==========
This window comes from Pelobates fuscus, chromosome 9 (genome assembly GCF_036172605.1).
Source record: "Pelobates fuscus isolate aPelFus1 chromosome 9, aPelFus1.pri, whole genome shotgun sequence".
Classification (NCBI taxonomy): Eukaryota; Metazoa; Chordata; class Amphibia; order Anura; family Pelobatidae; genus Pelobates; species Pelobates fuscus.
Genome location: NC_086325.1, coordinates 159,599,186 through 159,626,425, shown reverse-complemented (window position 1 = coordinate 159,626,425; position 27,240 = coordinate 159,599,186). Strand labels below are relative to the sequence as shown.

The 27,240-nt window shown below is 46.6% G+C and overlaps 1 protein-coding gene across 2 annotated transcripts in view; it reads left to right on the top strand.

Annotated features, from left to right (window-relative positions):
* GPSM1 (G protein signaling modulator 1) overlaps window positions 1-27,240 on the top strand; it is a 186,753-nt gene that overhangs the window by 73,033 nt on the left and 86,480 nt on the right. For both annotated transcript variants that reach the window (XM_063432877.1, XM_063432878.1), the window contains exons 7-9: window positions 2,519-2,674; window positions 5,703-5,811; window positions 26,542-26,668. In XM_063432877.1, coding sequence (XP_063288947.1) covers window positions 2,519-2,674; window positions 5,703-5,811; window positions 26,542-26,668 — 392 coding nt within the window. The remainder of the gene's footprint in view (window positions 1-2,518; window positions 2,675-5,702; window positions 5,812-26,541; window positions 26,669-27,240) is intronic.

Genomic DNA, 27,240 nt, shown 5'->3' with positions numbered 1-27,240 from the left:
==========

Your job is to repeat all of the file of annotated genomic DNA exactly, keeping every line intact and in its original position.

This window comes from Pelobates fuscus, chromosome 9 (genome assembly GCF_036172605.1).
Source record: "Pelobates fuscus isolate aPelFus1 chromosome 9, aPelFus1.pri, whole genome shotgun sequence".
Classification (NCBI taxonomy): Eukaryota; Metazoa; Chordata; class Amphibia; order Anura; family Pelobatidae; genus Pelobates; species Pelobates fuscus.
Genome location: NC_086325.1, coordinates 159,599,186 through 159,626,425, shown reverse-complemented (window position 1 = coordinate 159,626,425; position 27,240 = coordinate 159,599,186). Strand labels below are relative to the sequence as shown.

The 27,240-nt window shown below is 46.6% G+C and overlaps 1 protein-coding gene across 2 annotated transcripts in view; it reads left to right on the top strand.

Annotated features, from left to right (window-relative positions):
* GPSM1 (G protein signaling modulator 1) overlaps window positions 1-27,240 on the top strand; it is a 186,753-nt gene that overhangs the window by 73,033 nt on the left and 86,480 nt on the right. For both annotated transcript variants that reach the window (XM_063432877.1, XM_063432878.1), the window contains exons 7-9: window positions 2,519-2,674; window positions 5,703-5,811; window positions 26,542-26,668. In XM_063432877.1, coding sequence (XP_063288947.1) covers window positions 2,519-2,674; window positions 5,703-5,811; window positions 26,542-26,668 — 392 coding nt within the window. The remainder of the gene's footprint in view (window positions 1-2,518; window positions 2,675-5,702; window positions 5,812-26,541; window positions 26,669-27,240) is intronic.

Genomic DNA, 27,240 nt, shown 5'->3' with positions numbered 1-27,240 from the left: